Hospital mergers and acquisitions are expected to remain strong this year. This follows two years of data collected for Modern Healthcare’s 19th Annual Mergers & Acquisitions Report showing the number of hospital deals climbing more than 18% to 109 in 2012, up from 92 deals recorded in 2011.
In some cases, deals are driven by the need to financially seek economies of scale or to strategically capture a larger share of the market. But in all cases, beyond the financials and strategies, success requires managing the inter-related disciplines of Brand, Buy-In & Marketing to drive business performance.
Without proper planning, hospitals, healthcare systems and physician groups in the midst of transitioning through a merger or acquisition will always encounter:
• a brand that struggles to support the newly-formed organization’s purpose, values and goals
• a fractured internal audience that must be reiled on to deliver unified messages and experiences
• external marketing promises that might not sync with internal delivery
• inefficiencies resulting in sub-optimal return on marketing investment
At Trajectory, we’ve worked with multiple healthcare organizations through these transitions, and understand the unique challenges they face. Here’s a top ten list of issues to consider as your healthcare systems, hospitals and physician groups transition from pre-merger competitors to post-merger partners:
1. M&A brand team: created across your organizations to proactively act on and communicate leadership decisions and to navigate the range of tangibles and intangibles on the table, e.g. logistics, preparation, training.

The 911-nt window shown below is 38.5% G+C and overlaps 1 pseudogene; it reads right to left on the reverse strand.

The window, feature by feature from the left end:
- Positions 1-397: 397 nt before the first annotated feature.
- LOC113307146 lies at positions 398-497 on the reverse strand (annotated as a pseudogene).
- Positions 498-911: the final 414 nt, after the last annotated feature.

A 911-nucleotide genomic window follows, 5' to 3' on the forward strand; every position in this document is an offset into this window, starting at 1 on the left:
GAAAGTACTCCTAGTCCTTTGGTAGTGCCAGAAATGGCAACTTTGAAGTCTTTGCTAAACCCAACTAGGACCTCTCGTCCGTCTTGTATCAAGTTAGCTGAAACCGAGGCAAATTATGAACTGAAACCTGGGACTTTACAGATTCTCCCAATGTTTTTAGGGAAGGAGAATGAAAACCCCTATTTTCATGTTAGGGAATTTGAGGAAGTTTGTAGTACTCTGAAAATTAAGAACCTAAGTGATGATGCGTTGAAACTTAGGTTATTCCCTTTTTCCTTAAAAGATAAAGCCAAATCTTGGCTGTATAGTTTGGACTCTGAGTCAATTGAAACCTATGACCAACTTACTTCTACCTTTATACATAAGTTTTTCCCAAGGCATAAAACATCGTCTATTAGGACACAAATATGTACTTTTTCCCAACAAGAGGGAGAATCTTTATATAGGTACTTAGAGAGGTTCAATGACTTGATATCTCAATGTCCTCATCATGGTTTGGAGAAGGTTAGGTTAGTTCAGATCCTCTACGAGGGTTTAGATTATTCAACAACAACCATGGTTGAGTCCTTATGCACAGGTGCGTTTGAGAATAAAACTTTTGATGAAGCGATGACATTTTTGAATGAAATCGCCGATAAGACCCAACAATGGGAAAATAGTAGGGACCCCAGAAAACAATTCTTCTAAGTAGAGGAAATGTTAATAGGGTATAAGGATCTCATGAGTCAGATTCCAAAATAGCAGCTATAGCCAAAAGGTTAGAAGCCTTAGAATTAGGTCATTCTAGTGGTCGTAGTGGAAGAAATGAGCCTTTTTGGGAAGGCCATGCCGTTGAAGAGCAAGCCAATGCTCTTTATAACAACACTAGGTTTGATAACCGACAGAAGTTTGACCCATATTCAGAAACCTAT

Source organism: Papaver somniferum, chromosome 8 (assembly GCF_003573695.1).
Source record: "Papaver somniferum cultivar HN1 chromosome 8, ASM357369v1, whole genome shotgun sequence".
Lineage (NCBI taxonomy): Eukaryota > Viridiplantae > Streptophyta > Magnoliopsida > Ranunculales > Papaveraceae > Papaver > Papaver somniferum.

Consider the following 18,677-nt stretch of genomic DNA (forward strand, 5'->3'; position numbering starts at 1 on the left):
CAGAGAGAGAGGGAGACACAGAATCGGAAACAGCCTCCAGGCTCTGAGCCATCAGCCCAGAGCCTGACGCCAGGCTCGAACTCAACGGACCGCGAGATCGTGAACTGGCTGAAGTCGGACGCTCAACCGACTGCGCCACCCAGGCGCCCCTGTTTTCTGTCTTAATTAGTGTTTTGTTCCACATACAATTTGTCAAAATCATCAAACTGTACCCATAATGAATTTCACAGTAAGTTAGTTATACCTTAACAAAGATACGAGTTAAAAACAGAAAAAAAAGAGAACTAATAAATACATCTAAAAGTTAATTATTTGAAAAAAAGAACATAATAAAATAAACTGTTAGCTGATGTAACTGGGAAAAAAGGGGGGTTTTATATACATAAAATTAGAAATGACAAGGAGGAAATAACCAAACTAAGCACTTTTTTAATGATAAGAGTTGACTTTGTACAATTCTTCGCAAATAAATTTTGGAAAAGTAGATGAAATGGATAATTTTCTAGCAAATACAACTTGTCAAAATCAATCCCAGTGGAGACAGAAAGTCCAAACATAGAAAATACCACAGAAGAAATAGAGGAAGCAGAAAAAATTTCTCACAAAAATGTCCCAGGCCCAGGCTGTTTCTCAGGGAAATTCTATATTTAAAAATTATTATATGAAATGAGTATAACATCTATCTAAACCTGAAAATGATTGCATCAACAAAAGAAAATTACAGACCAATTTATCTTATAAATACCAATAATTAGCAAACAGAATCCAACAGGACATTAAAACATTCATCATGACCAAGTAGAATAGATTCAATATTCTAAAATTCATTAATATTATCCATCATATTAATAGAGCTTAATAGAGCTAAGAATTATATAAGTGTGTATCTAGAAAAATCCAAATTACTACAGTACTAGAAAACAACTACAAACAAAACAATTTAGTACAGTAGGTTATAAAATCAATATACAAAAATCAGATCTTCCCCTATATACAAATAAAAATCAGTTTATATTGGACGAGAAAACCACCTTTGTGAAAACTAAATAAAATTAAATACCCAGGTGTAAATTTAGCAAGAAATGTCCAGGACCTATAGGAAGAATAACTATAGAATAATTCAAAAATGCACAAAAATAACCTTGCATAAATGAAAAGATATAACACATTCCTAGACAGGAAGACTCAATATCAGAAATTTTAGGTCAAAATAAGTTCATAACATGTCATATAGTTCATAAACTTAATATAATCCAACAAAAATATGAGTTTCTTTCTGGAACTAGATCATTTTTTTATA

2. Brand compatibility: short-term financial and market share strength will not overcome the need to develop aligned purpose, values and promises.
3. Portfolio strength: how will the merger or acquisition maximize your organizational, facilities and service line capabilities in terms of brand portfolio management?
4. Cultural fit: what’s the likelihood of integrating medical staff and employees, across all functions, on both sides of the M&A table. And whose culture leads?
5. Open communication: have you established feedback mechanisms (both offline and online) for both internal and external audiences.
6. Engagement: are your organization’s truly united. You don’t know, and can’t act upon, until you measure.
7. Market growth: how will the M&A guide your new entity towards achieving market reach and growth without hindering each organization’s key revenue generating, strategic and mission-driven service lines?
8. Marketing philosophy and approach: is marketing considered an investment or expense. Does it tend to be brand or service line-driven? Is it directed to physicians or patients? How will you align your two organizations?
9. Local community commitment: do your organizations have the same commitment to your local communities; does bigger now mean less touch in order to serve the health needs of the larger region?
10. From follower to leader: how will you adjust your approach from being the #2 or #3 player to becoming a stronger market share leader?